NSPS: Yes, and you were outstanding individually in the playoffs that year, too. You had 23 points in the playoffs that year including eight goals. Did you know or do you remember that all eight of your playoff goals that year were power play goals?
BP: They were, yes. I should've had a few more on the regular shift, too! The power play carried us through the playoffs that year. We beat Chicago because they were so undisciplined. We basically beat them on the power play. We had a fabulous power play that year and that helped take us to the Stanley Cup Finals and we almost won the Cup with that.
NSPS: That season, personally, was my favorite hockey memory. I was 13 that spring and that was my greatest memory as a North Stars fan.
BP: It was exciting. Then the following year we ended up getting the opportunity to go back to the playoffs but we lost in the first round to Detroit. That's not as memorable, losing in the first round, but it was a lot tougher. Teams were ready for us during the regular season so it was a tougher battle all season. Also that year, I ended up with a dislocated shoulder. I missed a lot of games and wasn't 100% going into the playoffs.
NSPS: I'd imagine it was harder to sneak up on teams that year.
BP: Sure. Same thing with rookie players and rookie goaltenders. That first time around, a lot of times they're more successful because people don't have a book on them. It gets more difficult as people get to know your style, know how you play. You've got to keep improving.
NSPS: I solicited fans on the North Stars Facebook page for questions to ask, and many who responded wanted me to ask you about "The Guffaw." Would you care to explain your signature celebration?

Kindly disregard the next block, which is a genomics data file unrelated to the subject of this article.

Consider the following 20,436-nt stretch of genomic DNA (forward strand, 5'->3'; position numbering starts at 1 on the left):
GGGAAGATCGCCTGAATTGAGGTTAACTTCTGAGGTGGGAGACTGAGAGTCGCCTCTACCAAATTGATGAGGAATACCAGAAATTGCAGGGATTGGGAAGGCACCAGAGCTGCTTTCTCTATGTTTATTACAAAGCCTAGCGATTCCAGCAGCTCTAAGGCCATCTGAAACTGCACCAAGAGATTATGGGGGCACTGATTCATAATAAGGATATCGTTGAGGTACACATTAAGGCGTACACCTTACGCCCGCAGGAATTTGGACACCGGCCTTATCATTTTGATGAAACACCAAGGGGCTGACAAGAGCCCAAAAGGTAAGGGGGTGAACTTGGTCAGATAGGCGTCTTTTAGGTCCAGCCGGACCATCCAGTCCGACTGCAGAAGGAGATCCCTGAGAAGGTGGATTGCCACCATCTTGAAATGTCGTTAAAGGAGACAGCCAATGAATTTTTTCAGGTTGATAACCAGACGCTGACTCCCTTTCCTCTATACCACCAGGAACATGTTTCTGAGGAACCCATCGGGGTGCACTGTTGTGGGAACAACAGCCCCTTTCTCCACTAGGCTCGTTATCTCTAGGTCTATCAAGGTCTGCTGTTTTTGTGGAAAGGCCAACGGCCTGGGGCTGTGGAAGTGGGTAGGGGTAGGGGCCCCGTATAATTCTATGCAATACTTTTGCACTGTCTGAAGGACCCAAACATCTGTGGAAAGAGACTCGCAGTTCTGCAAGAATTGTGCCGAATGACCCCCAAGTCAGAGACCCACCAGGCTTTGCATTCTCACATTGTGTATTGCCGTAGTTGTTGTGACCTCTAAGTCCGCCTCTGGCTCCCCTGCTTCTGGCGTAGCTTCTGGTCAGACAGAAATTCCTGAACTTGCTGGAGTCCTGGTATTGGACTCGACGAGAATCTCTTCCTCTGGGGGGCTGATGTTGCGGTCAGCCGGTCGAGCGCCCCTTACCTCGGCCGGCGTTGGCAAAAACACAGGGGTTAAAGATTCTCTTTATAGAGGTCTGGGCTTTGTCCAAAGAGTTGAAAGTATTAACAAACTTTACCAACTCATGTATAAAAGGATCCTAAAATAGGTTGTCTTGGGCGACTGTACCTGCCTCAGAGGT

|Doing "The Guffaw" in Philly.|
NSPS: Well it's part of your image now. And it will be forever! Back to hockey, a big topic over the last couple of years in the NHL has been concussions. You had a pretty high profile one when you were hit by Chris Chelios in the Flyers-Canadiens playoff series in 1989. You came back and played within the next few games, though, right?
BP: I did. It was the first game in '89 when he hit me. I remember playing in the sixth game, so that was maybe a week later. I did okay in that game, but we lost out. They went to the Finals and we went home. I think today the concussion issue is being addressed a lot more because there's a lot more knowledge on it. Every player gets the baseline testing and their physicals at the beginning of the year, and teams and coaches and doctors know that their players are more at-risk. They have better ways of knowing if someone has a concussion pretty quickly and know to not let them back out on the ice. They take the precautions and hold them out for a bit. There have been a lot of players that have retired because of concussions in the last couple of years. There seem to be more hits from behind. There doesn't seem to be as much respect in the league, the way I see it. Maybe it's because there's more money at stake for the players and guys don't want to lose their job so they do whatever they can to keep it. I just see a lot more hitting from behind and guys not letting up or knowing when to hit somebody, or guys even putting themselves in bad positions to get hit. And I'm not even sure if that's not because of these rule changes where you're not allowed to stand somebody up as they're coming into the zone. I feel bad for defensemen now, they just get cranked all day long.
NSPS: In hindsight, do you think you came back from that concussion too early?